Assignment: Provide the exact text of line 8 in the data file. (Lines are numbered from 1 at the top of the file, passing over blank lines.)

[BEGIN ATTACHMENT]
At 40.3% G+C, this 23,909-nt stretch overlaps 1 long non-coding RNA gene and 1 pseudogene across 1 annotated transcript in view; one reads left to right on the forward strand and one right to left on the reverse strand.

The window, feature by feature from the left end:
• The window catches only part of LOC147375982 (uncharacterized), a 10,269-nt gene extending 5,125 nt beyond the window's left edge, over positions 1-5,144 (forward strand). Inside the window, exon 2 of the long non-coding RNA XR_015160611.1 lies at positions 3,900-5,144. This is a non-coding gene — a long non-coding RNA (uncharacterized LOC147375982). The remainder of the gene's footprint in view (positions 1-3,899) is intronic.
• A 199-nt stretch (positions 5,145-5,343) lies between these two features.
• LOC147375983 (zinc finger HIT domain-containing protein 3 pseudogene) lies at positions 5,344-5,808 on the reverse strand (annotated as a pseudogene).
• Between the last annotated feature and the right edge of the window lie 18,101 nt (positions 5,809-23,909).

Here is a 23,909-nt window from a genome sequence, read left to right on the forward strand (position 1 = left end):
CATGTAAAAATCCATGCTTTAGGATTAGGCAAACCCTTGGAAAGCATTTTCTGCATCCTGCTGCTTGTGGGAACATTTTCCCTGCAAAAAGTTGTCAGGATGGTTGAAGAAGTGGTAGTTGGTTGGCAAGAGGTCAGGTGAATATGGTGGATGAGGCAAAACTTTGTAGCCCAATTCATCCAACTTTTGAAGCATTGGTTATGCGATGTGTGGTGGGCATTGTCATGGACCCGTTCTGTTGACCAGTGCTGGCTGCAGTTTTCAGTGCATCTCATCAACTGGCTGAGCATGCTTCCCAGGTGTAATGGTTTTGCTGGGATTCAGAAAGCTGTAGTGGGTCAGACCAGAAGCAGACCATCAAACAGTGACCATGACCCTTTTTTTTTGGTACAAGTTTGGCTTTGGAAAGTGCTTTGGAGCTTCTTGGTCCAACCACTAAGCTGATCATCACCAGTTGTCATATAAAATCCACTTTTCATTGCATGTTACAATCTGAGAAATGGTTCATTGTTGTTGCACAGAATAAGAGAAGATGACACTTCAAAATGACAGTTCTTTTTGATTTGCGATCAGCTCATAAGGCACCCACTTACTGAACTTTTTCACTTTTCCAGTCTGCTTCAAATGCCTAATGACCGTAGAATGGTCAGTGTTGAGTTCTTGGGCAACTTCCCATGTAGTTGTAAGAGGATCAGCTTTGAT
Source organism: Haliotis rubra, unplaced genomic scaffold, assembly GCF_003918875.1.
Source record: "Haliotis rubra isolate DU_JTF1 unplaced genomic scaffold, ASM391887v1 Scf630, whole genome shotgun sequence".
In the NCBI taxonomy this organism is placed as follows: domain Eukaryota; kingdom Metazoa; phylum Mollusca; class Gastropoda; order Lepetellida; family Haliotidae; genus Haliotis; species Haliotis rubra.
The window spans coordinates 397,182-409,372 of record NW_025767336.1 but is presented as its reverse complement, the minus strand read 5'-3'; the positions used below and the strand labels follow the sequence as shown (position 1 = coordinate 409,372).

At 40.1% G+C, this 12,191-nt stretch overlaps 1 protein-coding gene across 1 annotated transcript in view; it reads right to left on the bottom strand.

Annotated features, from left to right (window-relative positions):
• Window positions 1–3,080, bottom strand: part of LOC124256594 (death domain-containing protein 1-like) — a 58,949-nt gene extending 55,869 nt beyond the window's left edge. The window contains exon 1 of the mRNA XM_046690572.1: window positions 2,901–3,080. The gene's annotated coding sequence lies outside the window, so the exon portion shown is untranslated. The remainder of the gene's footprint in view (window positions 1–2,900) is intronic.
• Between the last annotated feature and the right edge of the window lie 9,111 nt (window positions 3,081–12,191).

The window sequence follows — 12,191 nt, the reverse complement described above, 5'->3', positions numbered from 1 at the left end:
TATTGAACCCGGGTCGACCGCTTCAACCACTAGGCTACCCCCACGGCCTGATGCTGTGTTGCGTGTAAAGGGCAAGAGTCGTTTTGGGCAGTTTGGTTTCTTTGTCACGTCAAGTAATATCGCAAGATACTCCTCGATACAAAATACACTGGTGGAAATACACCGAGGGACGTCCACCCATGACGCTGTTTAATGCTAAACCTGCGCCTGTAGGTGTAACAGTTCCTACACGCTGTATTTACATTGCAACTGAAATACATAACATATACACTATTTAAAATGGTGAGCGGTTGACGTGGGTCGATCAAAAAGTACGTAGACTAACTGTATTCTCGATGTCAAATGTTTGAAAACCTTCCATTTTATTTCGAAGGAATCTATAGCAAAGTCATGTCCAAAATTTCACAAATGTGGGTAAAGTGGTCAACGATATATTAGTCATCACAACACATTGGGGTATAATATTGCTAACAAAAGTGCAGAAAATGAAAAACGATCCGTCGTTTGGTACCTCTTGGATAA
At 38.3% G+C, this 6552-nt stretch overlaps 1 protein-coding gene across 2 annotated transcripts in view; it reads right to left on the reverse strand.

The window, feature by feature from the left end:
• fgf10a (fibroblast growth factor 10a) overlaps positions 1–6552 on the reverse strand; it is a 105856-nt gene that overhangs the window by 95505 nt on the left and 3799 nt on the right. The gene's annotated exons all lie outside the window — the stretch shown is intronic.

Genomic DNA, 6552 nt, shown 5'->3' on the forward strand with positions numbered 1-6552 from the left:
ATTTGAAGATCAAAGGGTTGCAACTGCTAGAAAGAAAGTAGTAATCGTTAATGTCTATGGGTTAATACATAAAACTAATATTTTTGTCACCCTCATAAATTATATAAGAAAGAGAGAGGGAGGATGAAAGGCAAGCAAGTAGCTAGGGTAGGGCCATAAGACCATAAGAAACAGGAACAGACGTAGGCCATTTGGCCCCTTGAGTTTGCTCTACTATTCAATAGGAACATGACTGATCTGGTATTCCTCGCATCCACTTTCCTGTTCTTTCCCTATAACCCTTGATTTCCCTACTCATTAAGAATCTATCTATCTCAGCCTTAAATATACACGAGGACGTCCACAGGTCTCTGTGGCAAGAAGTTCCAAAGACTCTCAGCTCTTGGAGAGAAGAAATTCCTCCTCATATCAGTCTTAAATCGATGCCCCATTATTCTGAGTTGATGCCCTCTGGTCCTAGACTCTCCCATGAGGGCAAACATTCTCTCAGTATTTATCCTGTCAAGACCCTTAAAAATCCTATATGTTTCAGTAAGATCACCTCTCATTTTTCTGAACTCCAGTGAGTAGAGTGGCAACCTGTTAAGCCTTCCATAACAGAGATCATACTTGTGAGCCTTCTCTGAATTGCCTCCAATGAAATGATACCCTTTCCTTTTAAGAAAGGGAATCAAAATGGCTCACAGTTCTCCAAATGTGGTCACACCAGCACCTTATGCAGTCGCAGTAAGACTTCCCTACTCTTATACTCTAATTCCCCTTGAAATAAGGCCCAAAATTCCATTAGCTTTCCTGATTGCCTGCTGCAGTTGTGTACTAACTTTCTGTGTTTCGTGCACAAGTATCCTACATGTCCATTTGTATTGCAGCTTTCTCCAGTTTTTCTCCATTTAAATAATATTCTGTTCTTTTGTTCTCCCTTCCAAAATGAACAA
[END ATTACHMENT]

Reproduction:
CATGTAAAAATCCATGCTTTAGGATTAGGCAAACCCTTGGAAAGCATTTTCTGCATCCTGCTGCTTGTGGGAACATTTTCCCTGCAAAAAGTTGTCAGGATGGTTGAAGAAGTGGTAGTTGGTTGGCAAGAGGTCAGGTGAATATGGTGGATGAGGCAAAACTTTGTAGCCCAATTCATCCAACTTTTGAAGCATTGGTTATGCGATGTGTGGTGGGCATTGTCATGGACCCGTTCTGTTGACCAGTGCTGGCTGCAGTTTTCAGTGCATCTCATCAACTGGCTGAGCATGCTTCCCAGGTGTAATGGTTTTGCTGGGATTCAGAAAGCTGTAGTGGGTCAGACCAGAAGCAGACCATCAAACAGTGACCATGACCCTTTTTTTTTGGTACAAGTTTGGCTTTGGAAAGTGCTTTGGAGCTTCTTGGTCCAACCACTAAGCTGATCATCACCAGTTGTCATATAAAATCCACTTTTCATTGCATGTTACAATCTGAGAAATGGTTCATTGTTGTTGCACAGAATAAGAGAAGATGACACTTCAAAATGACAGTTCTTTTTGATTTGCGATCAGCTCATAAGGCACCCACTTACTGAACTTTTTCACTTTTCCAGTCTGCTTCAAATGCCTAATGACCGTAGAATGGTCAGTGTTGAGTTCTTGGGCAACTTCCCATGTAGTTGTAAGAGGATCAGCTTTGAT